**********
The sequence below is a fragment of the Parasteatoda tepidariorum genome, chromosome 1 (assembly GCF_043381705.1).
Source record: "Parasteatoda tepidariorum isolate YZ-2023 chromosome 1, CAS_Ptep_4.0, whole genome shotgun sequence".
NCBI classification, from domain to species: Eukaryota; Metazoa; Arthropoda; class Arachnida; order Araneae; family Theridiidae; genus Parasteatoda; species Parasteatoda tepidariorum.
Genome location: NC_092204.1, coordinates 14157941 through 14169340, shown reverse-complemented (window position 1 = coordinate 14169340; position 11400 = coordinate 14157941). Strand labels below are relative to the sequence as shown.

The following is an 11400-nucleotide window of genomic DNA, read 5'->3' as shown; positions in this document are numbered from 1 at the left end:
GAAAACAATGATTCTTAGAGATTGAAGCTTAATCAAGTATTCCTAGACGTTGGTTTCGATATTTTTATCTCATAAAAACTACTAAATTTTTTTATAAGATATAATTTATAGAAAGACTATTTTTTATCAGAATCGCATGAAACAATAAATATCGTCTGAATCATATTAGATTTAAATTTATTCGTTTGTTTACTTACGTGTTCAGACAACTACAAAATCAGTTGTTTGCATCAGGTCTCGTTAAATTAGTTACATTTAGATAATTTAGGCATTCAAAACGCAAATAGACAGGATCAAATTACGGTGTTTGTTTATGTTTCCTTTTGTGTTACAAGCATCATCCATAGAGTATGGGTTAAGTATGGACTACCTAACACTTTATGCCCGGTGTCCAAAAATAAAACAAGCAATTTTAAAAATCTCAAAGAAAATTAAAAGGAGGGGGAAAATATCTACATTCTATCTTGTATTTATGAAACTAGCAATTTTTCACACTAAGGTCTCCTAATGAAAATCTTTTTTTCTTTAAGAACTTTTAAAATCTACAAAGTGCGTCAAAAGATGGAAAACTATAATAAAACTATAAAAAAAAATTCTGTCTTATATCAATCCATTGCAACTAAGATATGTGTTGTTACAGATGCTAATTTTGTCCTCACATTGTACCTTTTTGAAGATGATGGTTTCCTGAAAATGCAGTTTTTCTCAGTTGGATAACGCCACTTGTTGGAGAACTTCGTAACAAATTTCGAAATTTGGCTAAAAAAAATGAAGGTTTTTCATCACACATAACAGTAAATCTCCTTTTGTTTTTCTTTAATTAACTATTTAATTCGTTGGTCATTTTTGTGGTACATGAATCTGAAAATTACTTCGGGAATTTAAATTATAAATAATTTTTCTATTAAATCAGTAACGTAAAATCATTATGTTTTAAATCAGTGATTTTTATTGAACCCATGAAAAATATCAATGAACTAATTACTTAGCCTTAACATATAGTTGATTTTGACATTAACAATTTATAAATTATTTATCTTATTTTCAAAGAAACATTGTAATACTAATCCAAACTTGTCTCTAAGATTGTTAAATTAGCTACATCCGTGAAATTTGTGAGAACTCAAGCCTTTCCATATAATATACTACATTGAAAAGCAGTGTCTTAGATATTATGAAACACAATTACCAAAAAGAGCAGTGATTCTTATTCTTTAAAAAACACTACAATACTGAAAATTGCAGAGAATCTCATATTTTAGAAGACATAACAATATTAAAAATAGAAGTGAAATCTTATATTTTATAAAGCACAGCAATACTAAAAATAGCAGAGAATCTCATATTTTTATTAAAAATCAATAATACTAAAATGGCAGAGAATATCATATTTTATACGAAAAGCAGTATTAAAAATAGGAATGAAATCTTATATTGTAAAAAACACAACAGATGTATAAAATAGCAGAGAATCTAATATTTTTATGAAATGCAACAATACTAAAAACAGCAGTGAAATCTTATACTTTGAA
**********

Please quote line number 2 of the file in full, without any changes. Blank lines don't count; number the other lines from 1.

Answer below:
Source record: "Parasteatoda tepidariorum isolate YZ-2023 chromosome 1, CAS_Ptep_4.0, whole genome shotgun sequence".